President’s Rule in Arunachal: What it means for the state and Centre
The imposition of President’s rule in Arunachal Pradesh has brought the focus back on Article 356 of the Constitution.india Updated: Jan 27, 2016 01:28 IST
The imposition of President’s rule in Arunachal Pradesh has brought the focus back on Article 356 of the Constitution.
HT explains the legal position on the controversial provision of the Constitution. According to Article 356, President’s rule can be imposed in a state if a situation arises in which the government of the state cannot be carried on in accordance with the provisions of the Constitution.
The expression “breakdown of constitutional machinery” has not been defined in the Constitution. It can result from a hung assembly, the government losing majority in the assembly, failure of any political grouping to form a government, defections or insurgency. Whatever may be the reason, the President has to be satisfied about breakdown of constitutional machinery in the state.
The governor sends a report to the Centre and it’s his/her report that forms the basis for the union cabinet’s recommendation to the President for invoking Article 356 to impose President’s rule. However, the provision also says that the President can take such a decision even “otherwise” (that is even in the absence of governor’s report).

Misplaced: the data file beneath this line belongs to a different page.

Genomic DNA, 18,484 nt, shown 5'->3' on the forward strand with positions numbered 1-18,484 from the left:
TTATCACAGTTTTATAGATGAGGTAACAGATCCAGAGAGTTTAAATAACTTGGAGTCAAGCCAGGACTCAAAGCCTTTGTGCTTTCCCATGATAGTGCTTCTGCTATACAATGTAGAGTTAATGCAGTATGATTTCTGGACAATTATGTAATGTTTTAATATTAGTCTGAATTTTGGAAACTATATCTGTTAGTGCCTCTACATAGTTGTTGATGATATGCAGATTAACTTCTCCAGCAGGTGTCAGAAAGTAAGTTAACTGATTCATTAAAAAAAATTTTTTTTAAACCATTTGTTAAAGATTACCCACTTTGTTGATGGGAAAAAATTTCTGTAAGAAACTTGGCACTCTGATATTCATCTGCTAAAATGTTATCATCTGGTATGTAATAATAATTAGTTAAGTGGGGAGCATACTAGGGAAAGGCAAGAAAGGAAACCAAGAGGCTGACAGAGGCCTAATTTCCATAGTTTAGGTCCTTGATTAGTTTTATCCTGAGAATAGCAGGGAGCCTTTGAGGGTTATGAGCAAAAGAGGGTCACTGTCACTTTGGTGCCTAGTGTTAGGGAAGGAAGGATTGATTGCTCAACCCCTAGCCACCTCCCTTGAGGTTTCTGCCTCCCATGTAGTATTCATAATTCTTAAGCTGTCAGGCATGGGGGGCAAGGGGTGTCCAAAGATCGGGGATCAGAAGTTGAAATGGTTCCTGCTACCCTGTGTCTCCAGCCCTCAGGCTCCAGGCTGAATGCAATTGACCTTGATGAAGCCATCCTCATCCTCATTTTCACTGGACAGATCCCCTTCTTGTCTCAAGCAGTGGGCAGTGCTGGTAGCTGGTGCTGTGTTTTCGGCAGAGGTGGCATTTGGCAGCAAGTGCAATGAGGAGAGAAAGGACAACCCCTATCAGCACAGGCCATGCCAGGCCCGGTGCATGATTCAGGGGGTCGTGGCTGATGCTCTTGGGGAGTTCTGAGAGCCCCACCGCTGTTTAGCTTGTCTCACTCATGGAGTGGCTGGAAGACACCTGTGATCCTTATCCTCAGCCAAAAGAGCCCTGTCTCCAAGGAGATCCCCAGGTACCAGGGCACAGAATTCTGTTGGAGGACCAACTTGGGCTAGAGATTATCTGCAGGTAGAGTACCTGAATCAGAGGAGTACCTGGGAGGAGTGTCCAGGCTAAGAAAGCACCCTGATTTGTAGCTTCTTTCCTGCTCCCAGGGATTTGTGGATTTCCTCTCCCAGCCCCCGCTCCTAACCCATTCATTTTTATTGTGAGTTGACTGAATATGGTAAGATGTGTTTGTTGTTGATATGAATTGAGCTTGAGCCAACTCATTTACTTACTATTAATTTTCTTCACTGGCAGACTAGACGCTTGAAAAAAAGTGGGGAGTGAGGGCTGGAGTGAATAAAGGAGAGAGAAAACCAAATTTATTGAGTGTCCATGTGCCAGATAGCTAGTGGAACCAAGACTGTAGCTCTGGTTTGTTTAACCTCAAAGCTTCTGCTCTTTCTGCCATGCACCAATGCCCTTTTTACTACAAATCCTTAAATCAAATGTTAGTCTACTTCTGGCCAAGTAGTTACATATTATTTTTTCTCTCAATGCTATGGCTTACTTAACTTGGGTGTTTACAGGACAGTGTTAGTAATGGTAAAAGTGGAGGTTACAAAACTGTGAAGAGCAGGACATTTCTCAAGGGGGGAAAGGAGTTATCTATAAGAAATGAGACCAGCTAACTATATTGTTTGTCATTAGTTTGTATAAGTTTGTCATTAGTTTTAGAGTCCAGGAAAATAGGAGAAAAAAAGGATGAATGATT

While sending a report to the Centre, the governor is not supposed to go by the advice of the state cabinet and she/he exercises her/his own discretion. On the contrary, the President has to go by the advice of the Union cabinet. But he can seek clarifications from the council of ministers.
Once President’s rule is imposed, the assembly ceases to function and the state comes under Centre’s control. The assembly is kept in suspended animation. The powers of the state assembly become exercisable by or under the authority of Parliament. The executive power shifts from the council of ministers to the governor.
Once imposed, President’s rule must be approved by Parliament in two months. It can’t last for more than six months unless Parliament approves an extension.